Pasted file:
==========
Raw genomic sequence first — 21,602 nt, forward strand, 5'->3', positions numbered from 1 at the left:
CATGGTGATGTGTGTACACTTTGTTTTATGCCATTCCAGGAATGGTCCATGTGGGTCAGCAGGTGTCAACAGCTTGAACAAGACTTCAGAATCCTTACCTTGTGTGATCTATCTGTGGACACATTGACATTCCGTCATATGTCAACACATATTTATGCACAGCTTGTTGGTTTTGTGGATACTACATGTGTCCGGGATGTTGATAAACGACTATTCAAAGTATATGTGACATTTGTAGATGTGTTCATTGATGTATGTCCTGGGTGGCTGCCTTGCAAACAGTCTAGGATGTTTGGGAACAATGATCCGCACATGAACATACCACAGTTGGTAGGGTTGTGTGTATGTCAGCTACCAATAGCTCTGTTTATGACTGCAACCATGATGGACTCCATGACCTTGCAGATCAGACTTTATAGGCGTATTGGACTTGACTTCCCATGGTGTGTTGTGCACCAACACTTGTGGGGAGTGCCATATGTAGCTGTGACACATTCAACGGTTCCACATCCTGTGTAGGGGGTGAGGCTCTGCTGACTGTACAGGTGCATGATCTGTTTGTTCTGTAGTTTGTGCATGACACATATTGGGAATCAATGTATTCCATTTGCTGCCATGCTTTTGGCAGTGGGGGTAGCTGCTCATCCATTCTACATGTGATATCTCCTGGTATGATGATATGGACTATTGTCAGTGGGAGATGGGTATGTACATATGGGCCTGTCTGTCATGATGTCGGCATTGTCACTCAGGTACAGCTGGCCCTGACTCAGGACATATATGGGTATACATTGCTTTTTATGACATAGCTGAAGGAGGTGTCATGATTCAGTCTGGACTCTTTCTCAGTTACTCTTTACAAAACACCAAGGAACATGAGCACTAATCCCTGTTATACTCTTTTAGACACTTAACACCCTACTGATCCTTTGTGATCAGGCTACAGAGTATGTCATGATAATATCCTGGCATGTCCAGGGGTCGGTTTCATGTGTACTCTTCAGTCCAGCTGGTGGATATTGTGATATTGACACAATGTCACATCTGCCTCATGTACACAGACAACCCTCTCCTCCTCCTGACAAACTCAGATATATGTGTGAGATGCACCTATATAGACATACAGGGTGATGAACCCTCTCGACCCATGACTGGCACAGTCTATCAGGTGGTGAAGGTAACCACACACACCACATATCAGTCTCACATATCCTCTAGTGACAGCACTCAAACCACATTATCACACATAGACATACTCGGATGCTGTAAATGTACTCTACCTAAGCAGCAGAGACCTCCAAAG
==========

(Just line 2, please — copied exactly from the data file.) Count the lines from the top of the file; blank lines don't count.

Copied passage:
CATGGTGATGTGTGTACACTTTGTTTTATGCCATTCCAGGAATGGTCCATGTGGGTCAGCAGGTGTCAACAGCTTGAACAAGACTTCAGAATCCTTACCTTGTGTGATCTATCTGTGGACACATTGACATTCCGTCATATGTCAACACATATTTATGCACAGCTTGTTGGTTTTGTGGATACTACATGTGTCCGGGATGTTGATAAACGACTATTCAAAGTATATGTGACATTTGTAGATGTGTTCATTGATGTATGTCCTGGGTGGCTGCCTTGCAAACAGTCTAGGATGTTTGGGAACAATGATCCGCACATGAACATACCACAGTTGGTAGGGTTGTGTGTATGTCAGCTACCAATAGCTCTGTTTATGACTGCAACCATGATGGACTCCATGACCTTGCAGATCAGACTTTATAGGCGTATTGGACTTGACTTCCCATGGTGTGTTGTGCACCAACACTTGTGGGGAGTGCCATATGTAGCTGTGACACATTCAACGGTTCCACATCCTGTGTAGGGGGTGAGGCTCTGCTGACTGTACAGGTGCATGATCTGTTTGTTCTGTAGTTTGTGCATGACACATATTGGGAATCAATGTATTCCATTTGCTGCCATGCTTTTGGCAGTGGGGGTAGCTGCTCATCCATTCTACATGTGATATCTCCTGGTATGATGATATGGACTATTGTCAGTGGGAGATGGGTATGTACATATGGGCCTGTCTGTCATGATGTCGGCATTGTCACTCAGGTACAGCTGGCCCTGACTCAGGACATATATGGGTATACATTGCTTTTTATGACATAGCTGAAGGAGGTGTCATGATTCAGTCTGGACTCTTTCTCAGTTACTCTTTACAAAACACCAAGGAACATGAGCACTAATCCCTGTTATACTCTTTTAGACACTTAACACCCTACTGATCCTTTGTGATCAGGCTACAGAGTATGTCATGATAATATCCTGGCATGTCCAGGGGTCGGTTTCATGTGTACTCTTCAGTCCAGCTGGTGGATATTGTGATATTGACACAATGTCACATCTGCCTCATGTACACAGACAACCCTCTCCTCCTCCTGACAAACTCAGATATATGTGTGAGATGCACCTATATAGACATACAGGGTGATGAACCCTCTCGACCCATGACTGGCACAGTCTATCAGGTGGTGAAGGTAACCACACACACCACATATCAGTCTCACATATCCTCTAGTGACAGCACTCAAACCACATTATCACACATAGACATACTCGGATGCTGTAAATGTACTCTACCTAAGCAGCAGAGACCTCCAAAG